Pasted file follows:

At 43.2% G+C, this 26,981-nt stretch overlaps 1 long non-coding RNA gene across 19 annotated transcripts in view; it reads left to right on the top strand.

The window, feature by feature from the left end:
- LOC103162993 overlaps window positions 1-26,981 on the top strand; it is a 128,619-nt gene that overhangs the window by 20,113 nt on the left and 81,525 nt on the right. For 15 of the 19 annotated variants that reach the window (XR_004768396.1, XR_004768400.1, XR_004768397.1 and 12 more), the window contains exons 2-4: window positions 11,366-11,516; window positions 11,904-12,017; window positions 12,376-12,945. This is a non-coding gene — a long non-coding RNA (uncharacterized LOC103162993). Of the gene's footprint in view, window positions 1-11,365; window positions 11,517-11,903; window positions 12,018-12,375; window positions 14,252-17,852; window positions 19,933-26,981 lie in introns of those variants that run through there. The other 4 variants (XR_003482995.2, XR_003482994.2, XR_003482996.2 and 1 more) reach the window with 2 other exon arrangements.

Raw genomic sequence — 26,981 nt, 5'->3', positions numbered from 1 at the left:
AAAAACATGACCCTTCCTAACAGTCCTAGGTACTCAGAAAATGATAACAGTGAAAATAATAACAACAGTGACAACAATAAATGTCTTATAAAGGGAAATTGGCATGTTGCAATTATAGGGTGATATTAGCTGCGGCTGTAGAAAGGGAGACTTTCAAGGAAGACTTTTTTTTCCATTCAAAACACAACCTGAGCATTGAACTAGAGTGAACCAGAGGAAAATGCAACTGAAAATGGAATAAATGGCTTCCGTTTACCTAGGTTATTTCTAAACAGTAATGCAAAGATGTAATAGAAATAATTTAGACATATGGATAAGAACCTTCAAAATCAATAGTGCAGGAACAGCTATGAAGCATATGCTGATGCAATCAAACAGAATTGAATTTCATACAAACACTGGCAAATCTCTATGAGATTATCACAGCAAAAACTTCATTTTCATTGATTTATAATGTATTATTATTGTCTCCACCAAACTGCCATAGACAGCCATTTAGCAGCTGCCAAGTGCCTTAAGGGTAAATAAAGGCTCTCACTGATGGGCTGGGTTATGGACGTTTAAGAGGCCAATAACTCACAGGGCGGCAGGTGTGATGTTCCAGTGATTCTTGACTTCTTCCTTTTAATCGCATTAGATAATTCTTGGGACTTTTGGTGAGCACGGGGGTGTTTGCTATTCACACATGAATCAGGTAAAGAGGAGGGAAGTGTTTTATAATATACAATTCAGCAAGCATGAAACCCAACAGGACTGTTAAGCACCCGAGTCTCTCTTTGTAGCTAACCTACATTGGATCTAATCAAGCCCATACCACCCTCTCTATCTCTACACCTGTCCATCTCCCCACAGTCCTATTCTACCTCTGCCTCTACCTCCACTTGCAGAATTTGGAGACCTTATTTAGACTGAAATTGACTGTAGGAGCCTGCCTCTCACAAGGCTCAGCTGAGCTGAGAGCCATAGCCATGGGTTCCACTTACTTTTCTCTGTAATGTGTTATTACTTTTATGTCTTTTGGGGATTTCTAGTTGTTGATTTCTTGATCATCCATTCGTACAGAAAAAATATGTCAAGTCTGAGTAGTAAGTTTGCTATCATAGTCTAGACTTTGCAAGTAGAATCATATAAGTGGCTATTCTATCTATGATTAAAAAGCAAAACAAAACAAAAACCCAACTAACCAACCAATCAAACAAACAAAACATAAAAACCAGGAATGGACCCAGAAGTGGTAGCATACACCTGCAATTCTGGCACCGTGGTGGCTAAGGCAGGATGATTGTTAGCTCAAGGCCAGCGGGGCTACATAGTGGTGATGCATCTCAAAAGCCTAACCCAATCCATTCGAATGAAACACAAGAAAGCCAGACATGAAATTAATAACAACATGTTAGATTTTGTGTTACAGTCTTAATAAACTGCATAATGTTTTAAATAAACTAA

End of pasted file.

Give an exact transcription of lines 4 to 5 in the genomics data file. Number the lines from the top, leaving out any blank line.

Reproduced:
Raw genomic sequence — 26,981 nt, 5'->3', positions numbered from 1 at the left:
AAAAACATGACCCTTCCTAACAGTCCTAGGTACTCAGAAAATGATAACAGTGAAAATAATAACAACAGTGACAACAATAAATGTCTTATAAAGGGAAATTGGCATGTTGCAATTATAGGGTGATATTAGCTGCGGCTGTAGAAAGGGAGACTTTCAAGGAAGACTTTTTTTTCCATTCAAAACACAACCTGAGCATTGAACTAGAGTGAACCAGAGGAAAATGCAACTGAAAATGGAATAAATGGCTTCCGTTTACCTAGGTTATTTCTAAACAGTAATGCAAAGATGTAATAGAAATAATTTAGACATATGGATAAGAACCTTCAAAATCAATAGTGCAGGAACAGCTATGAAGCATATGCTGATGCAATCAAACAGAATTGAATTTCATACAAACACTGGCAAATCTCTATGAGATTATCACAGCAAAAACTTCATTTTCATTGATTTATAATGTATTATTATTGTCTCCACCAAACTGCCATAGACAGCCATTTAGCAGCTGCCAAGTGCCTTAAGGGTAAATAAAGGCTCTCACTGATGGGCTGGGTTATGGACGTTTAAGAGGCCAATAACTCACAGGGCGGCAGGTGTGATGTTCCAGTGATTCTTGACTTCTTCCTTTTAATCGCATTAGATAATTCTTGGGACTTTTGGTGAGCACGGGGGTGTTTGCTATTCACACATGAATCAGGTAAAGAGGAGGGAAGTGTTTTATAATATACAATTCAGCAAGCATGAAACCCAACAGGACTGTTAAGCACCCGAGTCTCTCTTTGTAGCTAACCTACATTGGATCTAATCAAGCCCATACCACCCTCTCTATCTCTACACCTGTCCATCTCCCCACAGTCCTATTCTACCTCTGCCTCTACCTCCACTTGCAGAATTTGGAGACCTTATTTAGACTGAAATTGACTGTAGGAGCCTGCCTCTCACAAGGCTCAGCTGAGCTGAGAGCCATAGCCATGGGTTCCACTTACTTTTCTCTGTAATGTGTTATTACTTTTATGTCTTTTGGGGATTTCTAGTTGTTGATTTCTTGATCATCCATTCGTACAGAAAAAATATGTCAAGTCTGAGTAGTAAGTTTGCTATCATAGTCTAGACTTTGCAAGTAGAATCATATAAGTGGCTATTCTATCTATGATTAAAAAGCAAAACAAAACAAAAACCCAACTAACCAACCAATCAAACAAACAAAACATAAAAACCAGGAATGGACCCAGAAGTGGTAGCATACACCTGCAATTCTGGCACCGTGGTGGCTAAGGCAGGATGATTGTTAGCTCAAGGCCAGCGGGGCTACATAGTGGTGATGCATCTCAAAAGCCTAACCCAATCCATTCGAATGAAACACAAGAAAGCCAGACATGAAATTAATAACAACATGTTAGATTTTGTGTTACAGTCTTAATAAACTGCATAATGTTTTAAATAAACTAA